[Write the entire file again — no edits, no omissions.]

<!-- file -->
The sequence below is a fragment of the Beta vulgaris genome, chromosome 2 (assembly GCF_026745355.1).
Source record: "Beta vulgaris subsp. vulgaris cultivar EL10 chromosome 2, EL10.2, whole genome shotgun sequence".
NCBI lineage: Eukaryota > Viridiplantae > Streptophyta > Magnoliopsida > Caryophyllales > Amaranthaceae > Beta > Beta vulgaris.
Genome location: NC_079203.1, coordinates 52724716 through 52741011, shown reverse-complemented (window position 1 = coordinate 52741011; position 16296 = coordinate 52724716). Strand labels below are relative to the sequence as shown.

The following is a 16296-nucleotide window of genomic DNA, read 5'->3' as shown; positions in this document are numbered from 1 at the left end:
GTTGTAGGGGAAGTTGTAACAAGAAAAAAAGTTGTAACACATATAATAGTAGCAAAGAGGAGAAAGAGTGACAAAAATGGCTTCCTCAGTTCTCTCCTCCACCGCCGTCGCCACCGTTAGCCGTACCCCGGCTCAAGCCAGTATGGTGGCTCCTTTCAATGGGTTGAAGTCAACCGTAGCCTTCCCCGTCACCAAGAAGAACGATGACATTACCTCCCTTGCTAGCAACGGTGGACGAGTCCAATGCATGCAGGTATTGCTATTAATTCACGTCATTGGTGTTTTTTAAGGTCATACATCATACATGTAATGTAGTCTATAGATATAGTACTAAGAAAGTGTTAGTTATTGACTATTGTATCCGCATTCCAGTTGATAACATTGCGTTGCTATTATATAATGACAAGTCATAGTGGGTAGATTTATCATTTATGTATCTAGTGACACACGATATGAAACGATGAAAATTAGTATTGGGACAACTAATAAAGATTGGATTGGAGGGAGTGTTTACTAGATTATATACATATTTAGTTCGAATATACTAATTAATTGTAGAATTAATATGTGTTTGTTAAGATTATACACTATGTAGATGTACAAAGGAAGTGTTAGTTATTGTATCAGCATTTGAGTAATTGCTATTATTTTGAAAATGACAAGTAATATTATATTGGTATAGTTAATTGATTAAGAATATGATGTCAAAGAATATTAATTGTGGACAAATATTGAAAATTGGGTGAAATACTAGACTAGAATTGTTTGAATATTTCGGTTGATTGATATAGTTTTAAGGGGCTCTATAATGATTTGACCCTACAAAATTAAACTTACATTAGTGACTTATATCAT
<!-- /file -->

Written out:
The sequence below is a fragment of the Beta vulgaris genome, chromosome 2 (assembly GCF_026745355.1).
Source record: "Beta vulgaris subsp. vulgaris cultivar EL10 chromosome 2, EL10.2, whole genome shotgun sequence".
NCBI lineage: Eukaryota > Viridiplantae > Streptophyta > Magnoliopsida > Caryophyllales > Amaranthaceae > Beta > Beta vulgaris.
Genome location: NC_079203.1, coordinates 52724716 through 52741011, shown reverse-complemented (window position 1 = coordinate 52741011; position 16296 = coordinate 52724716). Strand labels below are relative to the sequence as shown.

The following is a 16296-nucleotide window of genomic DNA, read 5'->3' as shown; positions in this document are numbered from 1 at the left end:
GTTGTAGGGGAAGTTGTAACAAGAAAAAAAGTTGTAACACATATAATAGTAGCAAAGAGGAGAAAGAGTGACAAAAATGGCTTCCTCAGTTCTCTCCTCCACCGCCGTCGCCACCGTTAGCCGTACCCCGGCTCAAGCCAGTATGGTGGCTCCTTTCAATGGGTTGAAGTCAACCGTAGCCTTCCCCGTCACCAAGAAGAACGATGACATTACCTCCCTTGCTAGCAACGGTGGACGAGTCCAATGCATGCAGGTATTGCTATTAATTCACGTCATTGGTGTTTTTTAAGGTCATACATCATACATGTAATGTAGTCTATAGATATAGTACTAAGAAAGTGTTAGTTATTGACTATTGTATCCGCATTCCAGTTGATAACATTGCGTTGCTATTATATAATGACAAGTCATAGTGGGTAGATTTATCATTTATGTATCTAGTGACACACGATATGAAACGATGAAAATTAGTATTGGGACAACTAATAAAGATTGGATTGGAGGGAGTGTTTACTAGATTATATACATATTTAGTTCGAATATACTAATTAATTGTAGAATTAATATGTGTTTGTTAAGATTATACACTATGTAGATGTACAAAGGAAGTGTTAGTTATTGTATCAGCATTTGAGTAATTGCTATTATTTTGAAAATGACAAGTAATATTATATTGGTATAGTTAATTGATTAAGAATATGATGTCAAAGAATATTAATTGTGGACAAATATTGAAAATTGGGTGAAATACTAGACTAGAATTGTTTGAATATTTCGGTTGATTGATATAGTTTTAAGGGGCTCTATAATGATTTGACCCTACAAAATTAAACTTACATTAGTGACTTATATCAT